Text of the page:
No Shortage of Good Goalies Looking for Contracts, Including Caps Grubauer

The writing is on the wall – it is highly likely that Philipp Grubauer will not return to the Washington Capitals as a back-up goalie.  Brian MacLellan said as much on Wednesday during the media interviews. Grubi wants, and deserves, a starting spot.

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So what are the likely options being touted about? How about replacing Jaroslav Halak of the Islanders. Halak could be on the move which means this might be the best option available for Grubauer. The Isles seem dissatisfied with their backup goalies so we think they won’t be moving them into the starting spot anytime soon. 

Loads of Competition

Grubauer isn’t the only goaltender looking for a great deal and the number one spot. There are other top goalies ready to deal with their home teams or a new team during Free Agency,  which could open a door for a new starting goaltender including:

Kari Lehtonen, Dallas Stars is ending a five year contract with a GAA of 2.56 and SV% .912. Dallas has a love/not love relationship with its goaltender. There was a time when he was one of the best, but then his performance declined. They could lock him into a nice contract but we aren’t sure he will be their choice as a starter. If Dallas decides they need a shining star in the net – that person could be Philipp Grubauer.

Carter Hutton, St. Louis Blues has had a respectable two years with a GAA of 2.09 and SV% of .931. He had a great season with the Blues, but does he want a Number 1 spot too?? Will the Blues invest in his future? It will take a pretty penny to keep him there.  Possibly so. He could be the real competition for Grubauer should he decide to test the market.

Cam Ward, Carolina Hurricanes has been with the Canes since 2010 with a 2.73 GAA and .906 SV%. No doubt the fans love Ward; however, it is quite possible that he has played his last season with the team. And what about Scott Darling? Could they trade him? Could Grubauer just move a little further south to become Number 1? There seems to be a potential here if Ward is done and they don’t get behind Darling.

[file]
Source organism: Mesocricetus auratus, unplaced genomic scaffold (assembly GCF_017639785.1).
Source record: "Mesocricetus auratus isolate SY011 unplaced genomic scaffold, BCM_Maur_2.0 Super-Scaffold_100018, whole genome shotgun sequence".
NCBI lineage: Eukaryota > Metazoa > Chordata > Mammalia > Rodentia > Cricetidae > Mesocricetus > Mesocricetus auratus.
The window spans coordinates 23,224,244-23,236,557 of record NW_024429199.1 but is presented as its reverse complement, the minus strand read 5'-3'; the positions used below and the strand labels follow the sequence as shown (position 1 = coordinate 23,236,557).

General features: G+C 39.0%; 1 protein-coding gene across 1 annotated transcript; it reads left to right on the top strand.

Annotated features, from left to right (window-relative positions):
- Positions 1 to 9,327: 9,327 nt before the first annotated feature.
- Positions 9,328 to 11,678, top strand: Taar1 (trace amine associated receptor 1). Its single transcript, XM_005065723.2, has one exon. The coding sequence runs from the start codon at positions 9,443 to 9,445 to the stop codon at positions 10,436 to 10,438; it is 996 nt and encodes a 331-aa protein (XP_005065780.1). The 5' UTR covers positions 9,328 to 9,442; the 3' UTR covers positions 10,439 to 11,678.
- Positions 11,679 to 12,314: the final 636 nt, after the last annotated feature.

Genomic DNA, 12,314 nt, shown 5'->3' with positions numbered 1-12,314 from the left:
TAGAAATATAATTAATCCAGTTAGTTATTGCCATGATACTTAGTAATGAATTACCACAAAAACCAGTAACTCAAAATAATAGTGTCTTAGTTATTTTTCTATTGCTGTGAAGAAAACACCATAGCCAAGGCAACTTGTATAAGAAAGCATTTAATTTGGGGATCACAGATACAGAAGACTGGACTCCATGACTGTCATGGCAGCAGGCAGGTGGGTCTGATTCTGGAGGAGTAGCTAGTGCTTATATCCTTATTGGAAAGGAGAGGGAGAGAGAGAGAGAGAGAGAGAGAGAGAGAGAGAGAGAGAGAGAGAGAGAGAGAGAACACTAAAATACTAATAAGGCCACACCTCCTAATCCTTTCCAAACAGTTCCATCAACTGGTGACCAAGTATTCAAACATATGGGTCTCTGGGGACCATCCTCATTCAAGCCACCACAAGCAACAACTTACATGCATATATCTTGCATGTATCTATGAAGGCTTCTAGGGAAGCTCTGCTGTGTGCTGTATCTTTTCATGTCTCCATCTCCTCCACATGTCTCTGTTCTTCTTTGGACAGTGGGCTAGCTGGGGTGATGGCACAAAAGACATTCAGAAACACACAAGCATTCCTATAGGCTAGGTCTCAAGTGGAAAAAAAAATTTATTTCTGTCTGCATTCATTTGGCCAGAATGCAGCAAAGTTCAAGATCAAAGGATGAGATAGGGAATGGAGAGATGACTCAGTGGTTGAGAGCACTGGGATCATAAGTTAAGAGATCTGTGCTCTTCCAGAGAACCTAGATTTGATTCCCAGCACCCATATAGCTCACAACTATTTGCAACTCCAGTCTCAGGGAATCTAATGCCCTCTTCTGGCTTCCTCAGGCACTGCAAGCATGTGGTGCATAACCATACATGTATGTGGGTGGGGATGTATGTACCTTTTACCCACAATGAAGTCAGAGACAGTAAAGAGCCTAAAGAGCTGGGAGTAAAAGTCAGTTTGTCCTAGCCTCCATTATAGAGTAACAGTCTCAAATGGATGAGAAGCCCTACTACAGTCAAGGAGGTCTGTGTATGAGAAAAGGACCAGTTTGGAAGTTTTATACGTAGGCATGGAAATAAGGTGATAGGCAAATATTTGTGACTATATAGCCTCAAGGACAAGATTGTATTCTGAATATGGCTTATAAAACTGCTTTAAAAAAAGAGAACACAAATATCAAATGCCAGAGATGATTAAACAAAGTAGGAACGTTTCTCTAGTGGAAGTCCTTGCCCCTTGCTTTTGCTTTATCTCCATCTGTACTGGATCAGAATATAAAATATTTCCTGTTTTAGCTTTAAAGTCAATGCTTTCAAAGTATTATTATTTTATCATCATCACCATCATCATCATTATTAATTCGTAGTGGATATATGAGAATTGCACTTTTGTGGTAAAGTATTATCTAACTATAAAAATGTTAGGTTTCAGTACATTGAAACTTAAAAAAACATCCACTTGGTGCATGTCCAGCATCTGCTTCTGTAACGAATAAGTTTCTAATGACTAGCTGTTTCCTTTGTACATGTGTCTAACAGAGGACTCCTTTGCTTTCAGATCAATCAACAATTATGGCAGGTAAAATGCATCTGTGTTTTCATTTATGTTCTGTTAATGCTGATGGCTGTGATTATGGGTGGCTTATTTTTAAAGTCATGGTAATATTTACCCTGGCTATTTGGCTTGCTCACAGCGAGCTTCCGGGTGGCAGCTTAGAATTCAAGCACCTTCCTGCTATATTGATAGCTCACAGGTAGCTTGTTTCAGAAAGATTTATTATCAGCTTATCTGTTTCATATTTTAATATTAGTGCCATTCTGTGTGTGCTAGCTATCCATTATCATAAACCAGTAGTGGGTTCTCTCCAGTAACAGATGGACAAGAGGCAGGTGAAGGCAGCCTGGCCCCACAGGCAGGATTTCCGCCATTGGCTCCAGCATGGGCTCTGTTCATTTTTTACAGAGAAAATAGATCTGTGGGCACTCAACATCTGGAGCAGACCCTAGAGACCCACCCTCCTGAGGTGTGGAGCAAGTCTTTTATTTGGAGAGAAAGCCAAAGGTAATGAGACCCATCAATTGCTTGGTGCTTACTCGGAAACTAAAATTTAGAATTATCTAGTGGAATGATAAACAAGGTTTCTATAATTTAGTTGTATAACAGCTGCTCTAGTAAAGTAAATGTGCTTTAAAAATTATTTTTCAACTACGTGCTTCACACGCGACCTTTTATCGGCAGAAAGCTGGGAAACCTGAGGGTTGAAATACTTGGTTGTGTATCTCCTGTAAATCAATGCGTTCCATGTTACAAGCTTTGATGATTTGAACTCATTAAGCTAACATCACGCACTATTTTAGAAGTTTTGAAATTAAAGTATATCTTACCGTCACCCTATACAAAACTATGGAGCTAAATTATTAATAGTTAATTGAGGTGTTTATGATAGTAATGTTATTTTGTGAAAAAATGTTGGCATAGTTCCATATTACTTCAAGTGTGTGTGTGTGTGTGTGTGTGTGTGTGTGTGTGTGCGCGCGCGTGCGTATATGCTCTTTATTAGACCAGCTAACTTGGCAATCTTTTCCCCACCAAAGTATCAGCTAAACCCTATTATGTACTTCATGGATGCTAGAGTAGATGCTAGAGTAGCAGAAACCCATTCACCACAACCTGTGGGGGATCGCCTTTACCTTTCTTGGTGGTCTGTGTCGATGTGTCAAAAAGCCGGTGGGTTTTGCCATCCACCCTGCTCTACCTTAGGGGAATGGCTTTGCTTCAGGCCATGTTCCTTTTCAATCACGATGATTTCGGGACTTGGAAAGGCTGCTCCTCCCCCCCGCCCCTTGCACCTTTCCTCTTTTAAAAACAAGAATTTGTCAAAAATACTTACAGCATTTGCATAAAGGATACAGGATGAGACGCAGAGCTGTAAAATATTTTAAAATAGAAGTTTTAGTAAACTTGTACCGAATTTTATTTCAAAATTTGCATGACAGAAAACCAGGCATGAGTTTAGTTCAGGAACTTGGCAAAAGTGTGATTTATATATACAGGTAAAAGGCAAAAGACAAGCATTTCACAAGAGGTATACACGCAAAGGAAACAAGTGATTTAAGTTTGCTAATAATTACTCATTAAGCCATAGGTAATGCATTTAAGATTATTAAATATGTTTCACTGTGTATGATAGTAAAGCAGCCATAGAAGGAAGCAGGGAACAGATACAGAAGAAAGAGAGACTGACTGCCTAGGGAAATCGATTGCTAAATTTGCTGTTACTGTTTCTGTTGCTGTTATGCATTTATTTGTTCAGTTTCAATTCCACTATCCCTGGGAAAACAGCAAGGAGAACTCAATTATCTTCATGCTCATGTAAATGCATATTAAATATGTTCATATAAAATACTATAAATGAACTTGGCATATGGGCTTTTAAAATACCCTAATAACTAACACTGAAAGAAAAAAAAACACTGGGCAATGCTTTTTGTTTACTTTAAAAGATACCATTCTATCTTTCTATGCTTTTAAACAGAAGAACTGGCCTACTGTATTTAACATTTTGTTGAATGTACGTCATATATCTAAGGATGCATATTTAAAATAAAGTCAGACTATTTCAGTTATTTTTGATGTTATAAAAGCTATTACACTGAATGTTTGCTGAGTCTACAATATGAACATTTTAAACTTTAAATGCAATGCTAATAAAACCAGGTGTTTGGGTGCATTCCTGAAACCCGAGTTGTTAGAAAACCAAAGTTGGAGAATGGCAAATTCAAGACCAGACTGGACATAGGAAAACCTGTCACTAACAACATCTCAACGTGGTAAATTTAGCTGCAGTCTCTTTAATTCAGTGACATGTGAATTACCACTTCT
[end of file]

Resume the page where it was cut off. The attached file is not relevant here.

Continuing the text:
Jonathan Bernier, Colorado Avalanche had a one-year contract with the Avs. His GAA is 2.85 and his SV% is .913. He filled in for an injured Varlomov, although he has had his fair share of injuries – including one that took him out of the playoffs. If he goes, could he end up in Carolina and steal that spot from Grubi?

We have heard the Calgary Flames thrown in the mix. Mike Smith is expected to return to the team as the starting goalie. We think they are looking more for a backup than a starting goalie. If Grubi is going to be a backup – we can’t see this team being where he would want to leave his mark. And what about the Blackhawks? What’s up with Crawford? Will we see them make a move to have a backup goalie ready to step into the number one spot? Would Grubi want to wait it out for this team that desperately wants to get back to the Stanley Cup Finals. How about the Sabres? Will Linus Ullmark be their guy or do they want someone with a bit more experience to get them into the playoffs for a change?

What Will Grubi Do?

Stanley Cup Practice832The question for Grubauer is:  should he stay put if there is no real opportunity out there. The field is pretty tight for a goalie to move and this season, like last, may not be the best bet for him. The Capitals could offer him a bridge contract for two years while they wait for their goalies in training to become ready for the NHL. If they do, it won’t be a cheap contract. We aren’t sure they can afford him and sign new deals with John Carlson and Tom Wilson.

Could he take another backup spot somewhere else to wait out his time to move up? That is always a possible strategy. We know that unless there is some major injury to Braden Holbty (God forbid please), he will always be number 2 with the Capitals. The Caps have done all they can to help put him in the best negotiating position possible. But is there really any good place for him to land?

We think that given his outstanding performance the past two seasons, Grubauer can now write his own ticket. He can ask the price he wants, name the terms, and pick the team that suits him best. Wherever that team is–and some hope it isn’t in the Eastern Conference–we wish him much success. That is with the exception of when the Capitals say “hello.”

 

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